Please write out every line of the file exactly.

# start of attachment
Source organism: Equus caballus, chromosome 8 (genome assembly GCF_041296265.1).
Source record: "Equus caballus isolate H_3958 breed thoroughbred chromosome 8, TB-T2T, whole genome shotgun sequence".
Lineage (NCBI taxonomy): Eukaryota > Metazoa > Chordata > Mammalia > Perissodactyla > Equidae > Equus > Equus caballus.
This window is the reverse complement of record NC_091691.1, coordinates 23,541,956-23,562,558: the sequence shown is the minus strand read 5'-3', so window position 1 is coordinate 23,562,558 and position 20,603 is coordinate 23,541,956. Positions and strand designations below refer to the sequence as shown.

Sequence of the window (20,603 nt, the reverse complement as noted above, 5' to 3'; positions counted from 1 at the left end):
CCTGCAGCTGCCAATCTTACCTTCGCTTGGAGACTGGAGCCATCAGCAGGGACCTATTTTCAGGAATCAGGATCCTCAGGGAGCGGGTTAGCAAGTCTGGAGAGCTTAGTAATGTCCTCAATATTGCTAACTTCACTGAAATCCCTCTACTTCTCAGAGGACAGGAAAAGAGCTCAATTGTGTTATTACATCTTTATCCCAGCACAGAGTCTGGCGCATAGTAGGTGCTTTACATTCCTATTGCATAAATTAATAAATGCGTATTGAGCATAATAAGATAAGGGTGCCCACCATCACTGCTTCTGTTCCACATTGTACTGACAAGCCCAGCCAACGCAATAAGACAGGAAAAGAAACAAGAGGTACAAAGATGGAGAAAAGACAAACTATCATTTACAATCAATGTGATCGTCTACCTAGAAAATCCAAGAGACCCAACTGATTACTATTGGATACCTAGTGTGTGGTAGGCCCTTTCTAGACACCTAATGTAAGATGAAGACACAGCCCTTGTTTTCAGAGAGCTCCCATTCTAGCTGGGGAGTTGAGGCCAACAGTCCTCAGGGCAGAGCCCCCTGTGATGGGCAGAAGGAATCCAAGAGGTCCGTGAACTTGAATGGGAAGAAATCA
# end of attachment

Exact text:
Source organism: Equus caballus, chromosome 8 (genome assembly GCF_041296265.1).
Source record: "Equus caballus isolate H_3958 breed thoroughbred chromosome 8, TB-T2T, whole genome shotgun sequence".
Lineage (NCBI taxonomy): Eukaryota > Metazoa > Chordata > Mammalia > Perissodactyla > Equidae > Equus > Equus caballus.
This window is the reverse complement of record NC_091691.1, coordinates 23,541,956-23,562,558: the sequence shown is the minus strand read 5'-3', so window position 1 is coordinate 23,562,558 and position 20,603 is coordinate 23,541,956. Positions and strand designations below refer to the sequence as shown.

Sequence of the window (20,603 nt, the reverse complement as noted above, 5' to 3'; positions counted from 1 at the left end):
CCTGCAGCTGCCAATCTTACCTTCGCTTGGAGACTGGAGCCATCAGCAGGGACCTATTTTCAGGAATCAGGATCCTCAGGGAGCGGGTTAGCAAGTCTGGAGAGCTTAGTAATGTCCTCAATATTGCTAACTTCACTGAAATCCCTCTACTTCTCAGAGGACAGGAAAAGAGCTCAATTGTGTTATTACATCTTTATCCCAGCACAGAGTCTGGCGCATAGTAGGTGCTTTACATTCCTATTGCATAAATTAATAAATGCGTATTGAGCATAATAAGATAAGGGTGCCCACCATCACTGCTTCTGTTCCACATTGTACTGACAAGCCCAGCCAACGCAATAAGACAGGAAAAGAAACAAGAGGTACAAAGATGGAGAAAAGACAAACTATCATTTACAATCAATGTGATCGTCTACCTAGAAAATCCAAGAGACCCAACTGATTACTATTGGATACCTAGTGTGTGGTAGGCCCTTTCTAGACACCTAATGTAAGATGAAGACACAGCCCTTGTTTTCAGAGAGCTCCCATTCTAGCTGGGGAGTTGAGGCCAACAGTCCTCAGGGCAGAGCCCCCTGTGATGGGCAGAAGGAATCCAAGAGGTCCGTGAACTTGAATGGGAAGAAATCA